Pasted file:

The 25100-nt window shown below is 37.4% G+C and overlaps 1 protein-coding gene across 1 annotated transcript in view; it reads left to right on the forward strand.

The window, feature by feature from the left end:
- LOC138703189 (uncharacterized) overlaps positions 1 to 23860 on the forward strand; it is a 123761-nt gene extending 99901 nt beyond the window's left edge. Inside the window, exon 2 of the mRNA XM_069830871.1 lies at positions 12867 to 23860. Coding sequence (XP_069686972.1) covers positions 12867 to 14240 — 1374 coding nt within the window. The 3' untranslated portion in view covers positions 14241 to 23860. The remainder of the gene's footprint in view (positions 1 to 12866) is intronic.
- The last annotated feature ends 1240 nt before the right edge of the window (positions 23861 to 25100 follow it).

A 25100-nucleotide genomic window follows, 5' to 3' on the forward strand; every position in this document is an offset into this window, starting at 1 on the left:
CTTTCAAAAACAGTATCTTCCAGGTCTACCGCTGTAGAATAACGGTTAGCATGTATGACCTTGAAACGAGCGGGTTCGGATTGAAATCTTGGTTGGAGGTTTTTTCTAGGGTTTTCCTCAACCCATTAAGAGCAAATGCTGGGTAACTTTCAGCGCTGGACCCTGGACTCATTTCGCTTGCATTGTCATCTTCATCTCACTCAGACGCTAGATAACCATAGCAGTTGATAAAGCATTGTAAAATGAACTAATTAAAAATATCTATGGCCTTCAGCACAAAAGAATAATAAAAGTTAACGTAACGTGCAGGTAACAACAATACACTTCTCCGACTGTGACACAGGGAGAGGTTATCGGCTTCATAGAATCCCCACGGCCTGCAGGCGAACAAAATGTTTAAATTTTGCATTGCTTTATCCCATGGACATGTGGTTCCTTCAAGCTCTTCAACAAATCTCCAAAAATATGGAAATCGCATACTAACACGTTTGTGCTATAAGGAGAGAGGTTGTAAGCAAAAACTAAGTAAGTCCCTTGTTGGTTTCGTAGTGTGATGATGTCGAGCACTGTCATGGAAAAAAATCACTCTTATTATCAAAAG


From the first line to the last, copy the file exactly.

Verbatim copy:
The 25100-nt window shown below is 37.4% G+C and overlaps 1 protein-coding gene across 1 annotated transcript in view; it reads left to right on the forward strand.

The window, feature by feature from the left end:
- LOC138703189 (uncharacterized) overlaps positions 1 to 23860 on the forward strand; it is a 123761-nt gene extending 99901 nt beyond the window's left edge. Inside the window, exon 2 of the mRNA XM_069830871.1 lies at positions 12867 to 23860. Coding sequence (XP_069686972.1) covers positions 12867 to 14240 — 1374 coding nt within the window. The 3' untranslated portion in view covers positions 14241 to 23860. The remainder of the gene's footprint in view (positions 1 to 12866) is intronic.
- The last annotated feature ends 1240 nt before the right edge of the window (positions 23861 to 25100 follow it).

A 25100-nucleotide genomic window follows, 5' to 3' on the forward strand; every position in this document is an offset into this window, starting at 1 on the left:
CTTTCAAAAACAGTATCTTCCAGGTCTACCGCTGTAGAATAACGGTTAGCATGTATGACCTTGAAACGAGCGGGTTCGGATTGAAATCTTGGTTGGAGGTTTTTTCTAGGGTTTTCCTCAACCCATTAAGAGCAAATGCTGGGTAACTTTCAGCGCTGGACCCTGGACTCATTTCGCTTGCATTGTCATCTTCATCTCACTCAGACGCTAGATAACCATAGCAGTTGATAAAGCATTGTAAAATGAACTAATTAAAAATATCTATGGCCTTCAGCACAAAAGAATAATAAAAGTTAACGTAACGTGCAGGTAACAACAATACACTTCTCCGACTGTGACACAGGGAGAGGTTATCGGCTTCATAGAATCCCCACGGCCTGCAGGCGAACAAAATGTTTAAATTTTGCATTGCTTTATCCCATGGACATGTGGTTCCTTCAAGCTCTTCAACAAATCTCCAAAAATATGGAAATCGCATACTAACACGTTTGTGCTATAAGGAGAGAGGTTGTAAGCAAAAACTAAGTAAGTCCCTTGTTGGTTTCGTAGTGTGATGATGTCGAGCACTGTCATGGAAAAAAATCACTCTTATTATCAAAAG